The Charles W. Laughton Memorial Endowed Presidential Scholarship Award was established in October, 1975, with major assistance from the Hogg Foundation for Mental Health, the Social Work Foundation Advisory Council, and alumni of the School of Social Work. The award provides recognition to outstanding undergraduate and graduate students. Students are nominated on the basis of academic excellence and potential contribution to the field. The award, in recognition of excellence, is not made unless there is a candidate who merits it.
The Victor and Myra Ravel Scholarship in Children's Rights was endowed in 1989 by Mr. and Mrs. Victor Ravel of Austin and the University Regents' Endowed Student Fellowship and Scholarship Program. The endowment is administered through the Austin Community Foundation; the income is used for scholarships to social work students interested in children's rights or child advocacy. Students are nominated on the basis of academic excellence and potential contribution to professional social work in the area of child advocacy.
The Sylvia Shapiro Scholarship was established in 1985 by Sidney S. Smith of Austin, in memory of his cousin, Sylvia Shapiro. Students are nominated on the basis of academic excellence, need, and potential contribution to professional social work with emphasis on work with the frail elderly.
The King S. Stephens II Memorial Endowed Scholarship was established in 1995 through the generosity of faculty members, family members, and friends in loving memory of this respected faculty member, whose fierce intellect and commitment to social justice challenged our ideas and inspired our sense of responsibility. Students are nominated on the basis of academic excellence and commitment to social justice.
The August N. "Gus" Swain Endowed Scholarship was established in 1993 in honor of Gus Swain, the first African American student to receive an MSSW degree from the School of Social Work. Students are selected on the basis of academic excellence, financial need, and potential contribution to the social work profession.
The Anne Wilkens Memorial Scholarship was established through the efforts of her family, with the support of friends and alumni, in memory of this alumna of the school. The award provides recognition to outstanding students in social work.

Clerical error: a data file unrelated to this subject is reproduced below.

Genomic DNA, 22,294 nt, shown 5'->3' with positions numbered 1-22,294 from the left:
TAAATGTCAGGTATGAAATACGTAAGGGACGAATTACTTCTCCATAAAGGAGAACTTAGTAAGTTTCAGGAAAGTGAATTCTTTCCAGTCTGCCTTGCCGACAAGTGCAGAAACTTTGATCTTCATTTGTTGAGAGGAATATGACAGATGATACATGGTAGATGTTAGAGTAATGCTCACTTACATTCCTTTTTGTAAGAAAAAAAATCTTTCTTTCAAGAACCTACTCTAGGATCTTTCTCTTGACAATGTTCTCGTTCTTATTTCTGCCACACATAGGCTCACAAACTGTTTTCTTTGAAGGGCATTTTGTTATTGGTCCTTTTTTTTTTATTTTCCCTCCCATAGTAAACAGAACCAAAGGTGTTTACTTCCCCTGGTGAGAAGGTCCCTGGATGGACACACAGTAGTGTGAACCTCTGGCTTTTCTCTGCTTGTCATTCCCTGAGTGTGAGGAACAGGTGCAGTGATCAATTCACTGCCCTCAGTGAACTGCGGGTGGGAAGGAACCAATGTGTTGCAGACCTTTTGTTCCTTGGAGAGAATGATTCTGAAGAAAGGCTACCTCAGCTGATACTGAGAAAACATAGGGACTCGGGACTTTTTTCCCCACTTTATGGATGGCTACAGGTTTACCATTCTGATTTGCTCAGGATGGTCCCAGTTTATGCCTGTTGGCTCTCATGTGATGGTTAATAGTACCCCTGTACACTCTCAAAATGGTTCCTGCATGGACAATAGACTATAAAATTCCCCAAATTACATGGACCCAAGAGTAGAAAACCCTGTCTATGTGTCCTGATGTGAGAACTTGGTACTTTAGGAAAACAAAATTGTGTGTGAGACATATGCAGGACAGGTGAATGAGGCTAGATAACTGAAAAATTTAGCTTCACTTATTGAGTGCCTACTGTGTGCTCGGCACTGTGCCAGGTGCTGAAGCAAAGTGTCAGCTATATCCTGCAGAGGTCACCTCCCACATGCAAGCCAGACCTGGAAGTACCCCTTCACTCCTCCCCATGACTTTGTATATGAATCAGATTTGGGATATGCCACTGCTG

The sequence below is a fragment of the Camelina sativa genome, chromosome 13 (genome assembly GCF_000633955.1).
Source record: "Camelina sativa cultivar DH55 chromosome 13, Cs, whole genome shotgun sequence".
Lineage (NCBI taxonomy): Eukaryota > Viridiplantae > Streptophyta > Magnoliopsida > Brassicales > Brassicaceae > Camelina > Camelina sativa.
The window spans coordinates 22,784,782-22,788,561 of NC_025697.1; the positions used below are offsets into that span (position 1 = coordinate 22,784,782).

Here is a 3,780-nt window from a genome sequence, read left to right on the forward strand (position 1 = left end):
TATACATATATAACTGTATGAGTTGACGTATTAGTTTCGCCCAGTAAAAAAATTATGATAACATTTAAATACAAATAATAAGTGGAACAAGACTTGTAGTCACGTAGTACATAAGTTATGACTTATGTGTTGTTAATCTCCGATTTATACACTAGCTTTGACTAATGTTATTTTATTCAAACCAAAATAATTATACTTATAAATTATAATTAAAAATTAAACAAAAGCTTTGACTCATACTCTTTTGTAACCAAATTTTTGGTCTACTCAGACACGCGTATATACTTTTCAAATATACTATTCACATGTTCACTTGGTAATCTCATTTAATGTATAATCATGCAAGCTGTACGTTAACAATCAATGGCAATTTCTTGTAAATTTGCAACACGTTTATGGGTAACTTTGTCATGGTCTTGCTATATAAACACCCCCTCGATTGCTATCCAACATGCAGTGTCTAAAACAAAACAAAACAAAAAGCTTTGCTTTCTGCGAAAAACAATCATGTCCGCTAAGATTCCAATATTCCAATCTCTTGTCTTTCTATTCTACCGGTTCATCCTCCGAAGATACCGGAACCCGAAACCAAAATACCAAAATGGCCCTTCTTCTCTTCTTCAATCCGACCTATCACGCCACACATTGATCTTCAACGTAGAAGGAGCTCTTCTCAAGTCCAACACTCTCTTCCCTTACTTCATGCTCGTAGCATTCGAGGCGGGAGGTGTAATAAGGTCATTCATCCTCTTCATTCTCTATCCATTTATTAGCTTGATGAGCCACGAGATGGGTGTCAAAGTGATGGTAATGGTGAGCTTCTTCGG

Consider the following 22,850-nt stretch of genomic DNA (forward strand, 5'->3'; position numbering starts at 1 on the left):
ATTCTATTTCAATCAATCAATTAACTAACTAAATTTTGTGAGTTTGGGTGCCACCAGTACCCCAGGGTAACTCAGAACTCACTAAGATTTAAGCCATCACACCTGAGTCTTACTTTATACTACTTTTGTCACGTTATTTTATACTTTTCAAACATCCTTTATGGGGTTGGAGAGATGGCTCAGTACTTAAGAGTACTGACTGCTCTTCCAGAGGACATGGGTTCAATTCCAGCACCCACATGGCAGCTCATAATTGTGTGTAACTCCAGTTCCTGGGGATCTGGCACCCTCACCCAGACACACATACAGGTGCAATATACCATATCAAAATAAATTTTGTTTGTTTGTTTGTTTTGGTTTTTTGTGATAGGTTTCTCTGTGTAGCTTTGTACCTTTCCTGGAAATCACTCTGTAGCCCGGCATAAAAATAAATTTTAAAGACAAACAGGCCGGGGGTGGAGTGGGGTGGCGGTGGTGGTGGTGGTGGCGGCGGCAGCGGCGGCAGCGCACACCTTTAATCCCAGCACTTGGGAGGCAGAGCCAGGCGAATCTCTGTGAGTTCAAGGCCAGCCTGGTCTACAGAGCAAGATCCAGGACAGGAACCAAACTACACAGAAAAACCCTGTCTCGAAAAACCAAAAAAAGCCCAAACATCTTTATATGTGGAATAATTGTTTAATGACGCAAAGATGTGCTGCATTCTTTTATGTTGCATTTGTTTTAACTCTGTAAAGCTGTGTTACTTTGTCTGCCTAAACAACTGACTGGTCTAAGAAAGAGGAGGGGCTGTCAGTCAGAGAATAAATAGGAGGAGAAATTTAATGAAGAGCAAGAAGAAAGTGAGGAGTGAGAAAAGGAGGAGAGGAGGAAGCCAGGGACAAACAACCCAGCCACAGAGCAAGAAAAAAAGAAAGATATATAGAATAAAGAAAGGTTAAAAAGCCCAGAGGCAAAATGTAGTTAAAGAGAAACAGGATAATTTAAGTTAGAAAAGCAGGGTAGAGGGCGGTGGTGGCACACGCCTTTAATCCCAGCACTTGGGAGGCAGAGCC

Other scholarships. Additional scholarships funded by contributions to the School of Social Work are awarded to undergraduate social work majors each year. Students are nominated on the basis of academic excellence, financial need, and potential contribution to professional social work.
Career development services are provided to students preparing to enter the professional job market. Students should inquire in the Office of Career Services, School of Social Work Building 2.208. The office maintains a listserv of employment opportunities and provides information about social work careers, graduate programs, Internet resources, and other opportunities for professional development, volunteer placement, and social work licensure. Workshops and other programs are offered on the fields of social work practice, résumé preparation, and job search and interview skills.
Professional social workers may seek employment in a number of areas. The Texas Department of Mental Health and Mental Retardation has established quality control standards that mandate the hiring of holders of BSW degrees in designated positions. The Texas Department of Protective and Regulatory Services hires social workers for its child protective services programs, and the Texas Department of Human Services hires BSW graduates for its client support services programs. Large nursing home facilities are also required to have a social work staff. Substance abuse treatment programs, psychiatric hospitals, health care programs, school social work and dropout prevention programs, criminal justice programs, and programs for the elderly also employ social workers. More than a third of the program's graduates go on to graduate schools throughout the country.
As a complement to the assistance available from the school, the Career Exploration Center, located in Jester Center, provides comprehensive career services to all students. The center offers professional assistance to students in choosing or changing their majors or careers, seeking an internship, and planning for the job search or for graduate study.
The University makes no promise to secure employment for each graduate.
The College Council of Social Work is an organization open to all students pursuing a social work degree or interested in the social work profession. The council's purposes are to help students acquire a better understanding of the profession of social work, to provide a mechanism for student input on issues related to the social work curriculum and the school, and to organize and support social work-related programs and projects that will benefit students, the school, the University, and the community.
Council activities are often conducted in collaboration with the Academic Programs and Student Services Office. They include orientations to the BSW and MSSW programs, a career night, forums with guest speakers from community agencies and the University, community service projects, special interest groups that meet to discuss social work-related topics, and social gatherings. Members of the council represent student concerns as voting members of the school's curriculum committees, the Cabinet of College Councils, and the Student Government.
Students must purchase professional liability insurance while they are enrolled in the field practicum. The cost is about fifteen dollars a semester. Payment is made to the Field Office of the School of Social Work.
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17 August 2004. Registrar's Web Team